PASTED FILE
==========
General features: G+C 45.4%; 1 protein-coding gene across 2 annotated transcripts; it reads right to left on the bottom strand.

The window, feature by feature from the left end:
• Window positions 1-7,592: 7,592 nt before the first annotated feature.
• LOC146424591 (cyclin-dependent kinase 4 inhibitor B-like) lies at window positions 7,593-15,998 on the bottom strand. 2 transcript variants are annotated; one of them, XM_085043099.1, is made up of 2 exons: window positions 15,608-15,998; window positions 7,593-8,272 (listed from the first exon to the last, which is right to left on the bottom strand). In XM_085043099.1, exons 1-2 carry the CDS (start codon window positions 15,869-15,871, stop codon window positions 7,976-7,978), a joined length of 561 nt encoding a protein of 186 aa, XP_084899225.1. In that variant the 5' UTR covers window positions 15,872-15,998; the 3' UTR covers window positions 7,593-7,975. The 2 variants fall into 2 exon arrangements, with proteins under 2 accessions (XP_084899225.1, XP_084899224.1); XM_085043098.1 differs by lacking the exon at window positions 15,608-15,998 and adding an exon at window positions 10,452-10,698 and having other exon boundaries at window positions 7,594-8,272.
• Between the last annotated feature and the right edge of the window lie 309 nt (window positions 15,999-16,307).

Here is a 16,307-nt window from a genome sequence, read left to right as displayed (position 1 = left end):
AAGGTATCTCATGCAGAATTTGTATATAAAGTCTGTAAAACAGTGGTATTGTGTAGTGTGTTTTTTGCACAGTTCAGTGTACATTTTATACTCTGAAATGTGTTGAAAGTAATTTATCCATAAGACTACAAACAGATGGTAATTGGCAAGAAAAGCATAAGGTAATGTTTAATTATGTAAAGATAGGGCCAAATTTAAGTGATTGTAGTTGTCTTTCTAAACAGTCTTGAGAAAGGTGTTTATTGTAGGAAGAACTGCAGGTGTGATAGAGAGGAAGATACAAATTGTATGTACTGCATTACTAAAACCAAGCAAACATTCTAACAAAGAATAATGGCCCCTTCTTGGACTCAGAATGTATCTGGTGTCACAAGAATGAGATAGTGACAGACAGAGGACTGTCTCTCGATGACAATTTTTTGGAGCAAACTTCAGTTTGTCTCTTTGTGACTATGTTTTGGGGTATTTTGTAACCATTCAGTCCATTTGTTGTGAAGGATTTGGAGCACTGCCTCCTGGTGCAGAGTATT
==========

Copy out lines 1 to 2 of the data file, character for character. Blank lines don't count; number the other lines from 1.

General features: G+C 45.4%; 1 protein-coding gene across 2 annotated transcripts; it reads right to left on the bottom strand.

The window, feature by feature from the left end: